“Tonight, (President Obama) even criticized us for refusing to raise taxes to delay military cuts – cuts that were his idea in the first place.”
–Sen. Marco Rubio (R-Fla.), from the Republican response to President Obama’s State of the Union speech.
Sen. Rubio correctly states that the sequester plan came from President Obama and the White House, but his words may leave the impression that the administration favors the sequestration option. Sequestration’s role in the original plan was to encourage a deal more acceptable to Democrats and Republicans. Rubio’s comment fits contextually with the Republican position that Democrats are failing to make their own concrete proposals for resolving the problem.
Journalist Bob Woodward reported in his book “Price of Politics” that the Obama Administration developed the sequester proposal to force progress on negotiations on the debt ceiling in 2011.
The across-the-board budget sequestration was presented as a poison pill so unacceptable that Democrats nor Republicans would allow it to trigger. The threat of sequestration was supposed to make sure that a bipartisan super committee would reach an alternative agreement.
That agreement failed to occur, though Congress has found ways to delay sequestration in hopes of agreeing on an alternative.
Analyzing the Rhetoric
Rubio’s State of the Union response speech falls in line with a recent Republican strategy emphasizing Obama’s responsibility for the threat of sequestration. The strategy minimizes Republicans’ role in voting for the debt ceiling deal in sufficient numbers to make the threat of sequestration a possibility.
On the bare facts, Rubio is correct that the idea from the deal came from the Obama administration. Majorities of Republicans in both houses of Congress voted in favor of the measure. Democrats split evenly in the House but a majority supported it in the Senate. Republican responsibility doesn’t change simply because the idea originated with the White House.
But there’s more to it.
The context suggests that Rubio was not merely trying to shift blame. His statement came in the midst of a string of examples where Obama “and his allies” supposedly often engage in personal attacks against those who oppose his agenda.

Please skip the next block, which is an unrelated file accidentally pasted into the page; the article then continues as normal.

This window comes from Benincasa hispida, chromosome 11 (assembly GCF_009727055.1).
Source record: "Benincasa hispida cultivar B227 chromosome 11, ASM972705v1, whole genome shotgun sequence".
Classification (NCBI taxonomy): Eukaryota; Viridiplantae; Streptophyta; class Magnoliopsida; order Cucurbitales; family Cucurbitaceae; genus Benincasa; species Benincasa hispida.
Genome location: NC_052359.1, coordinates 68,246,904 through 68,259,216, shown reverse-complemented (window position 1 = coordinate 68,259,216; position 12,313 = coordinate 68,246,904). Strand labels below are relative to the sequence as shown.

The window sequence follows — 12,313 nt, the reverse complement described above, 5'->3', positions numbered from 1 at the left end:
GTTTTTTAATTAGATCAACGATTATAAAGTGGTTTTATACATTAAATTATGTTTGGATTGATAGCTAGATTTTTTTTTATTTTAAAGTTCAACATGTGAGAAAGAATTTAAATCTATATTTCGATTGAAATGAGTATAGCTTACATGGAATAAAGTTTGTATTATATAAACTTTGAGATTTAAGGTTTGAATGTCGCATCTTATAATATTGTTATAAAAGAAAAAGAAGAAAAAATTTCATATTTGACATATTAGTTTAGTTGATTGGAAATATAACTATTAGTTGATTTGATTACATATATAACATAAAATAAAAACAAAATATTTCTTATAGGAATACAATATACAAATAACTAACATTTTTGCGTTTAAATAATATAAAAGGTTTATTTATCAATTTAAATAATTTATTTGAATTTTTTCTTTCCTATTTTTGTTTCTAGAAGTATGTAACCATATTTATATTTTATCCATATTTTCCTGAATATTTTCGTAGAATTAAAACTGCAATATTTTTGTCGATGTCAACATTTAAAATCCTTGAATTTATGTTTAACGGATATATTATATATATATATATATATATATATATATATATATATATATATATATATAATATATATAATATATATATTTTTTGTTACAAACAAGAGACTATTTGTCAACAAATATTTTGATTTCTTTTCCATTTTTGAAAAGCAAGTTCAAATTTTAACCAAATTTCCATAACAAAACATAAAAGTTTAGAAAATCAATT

Here’s what Obama said:
In 2011, Congress passed a law saying that if both parties couldn’t agree on a plan to reach our deficit goal, about a trillion dollars’ worth of budget cuts would automatically go into effect this year. These sudden, harsh, arbitrary cuts would jeopardize our military readiness. They’d devastate priorities like education, and energy, and medical research. They would certainly slow our recovery, and cost us hundreds of thousands of jobs. That’s why Democrats, Republicans, business leaders, and economists have already said that these cuts, known here in Washington as the sequester, are a really bad idea.
Now, some in Congress have proposed preventing only the defense cuts by making even bigger cuts to things like education and job training, Medicare and Social Security benefits. That idea is even worse.
If education, job training and social programs aren’t on the table then what is left to address the budget deficit? Taxes? Rubio’s inference that Obama wants tax hikes seems correct.
We think it misses the point to fact check Rubio as though he is simply trying to attach blame to Obama for the sequester. We do think Rubio’s statement easily comes across that way, however, so it does encourage a fallacy of ambiguity.
To understand what’s happening politically on the sequester, it helps to contrast Obama’s SOTU statement on the defense sequester with remarks Rep. Paul Ryan made on CBS the day after the SOTU speech.
Ryan said the sequester, which would go into effect next month, is likely, “because the president hasn’t put a budget on the table. The Senate hasn’t passed a budget in four years … Don’t forget that it’s the president who first proposed the sequester and it’s the president who designed the sequester as it is now designed.”
“We have acted in the House. The president has not. The Senate has not and therefore … I think it’s going to happen.”
The sequestration of defense spending, as we note above, was supposed to motivate Congress to make a compromise avoiding its unacceptable consequences. The Republicans are saying they’re putting forth ideas to find that compromise while the president and the Senate have remained passive. Pointing this out encourages the inference that the passive attitude of the Democratic Party shows that the sequester is an acceptable outcome if Republicans do not give in to their demands. In other words, the powerful motivation represented by the sequester does not so far appear to motivate the Democrats to action in 2013.
In the president’s State of the Union speech he did not suggest a compromise position on the sequester. He simply criticized the Republican plan as though the threat of the sequester is intended to get just one side to compromise.
Given a small measure of charitable interpretation, Rubio has a point.
In the immediate context of Rubio’s remarks, he was talking about the tendency of the president to attack those who disagree with his policies. The president’s speech attacked the Republicans’ proposed resolution to the threat of sequestration rather than attacking Republicans personally, but Rubio’s charge otherwise fits in his immediate context and as well applies to the broader context of the negotiations over the budget.
“cuts that were his idea in the first place.”
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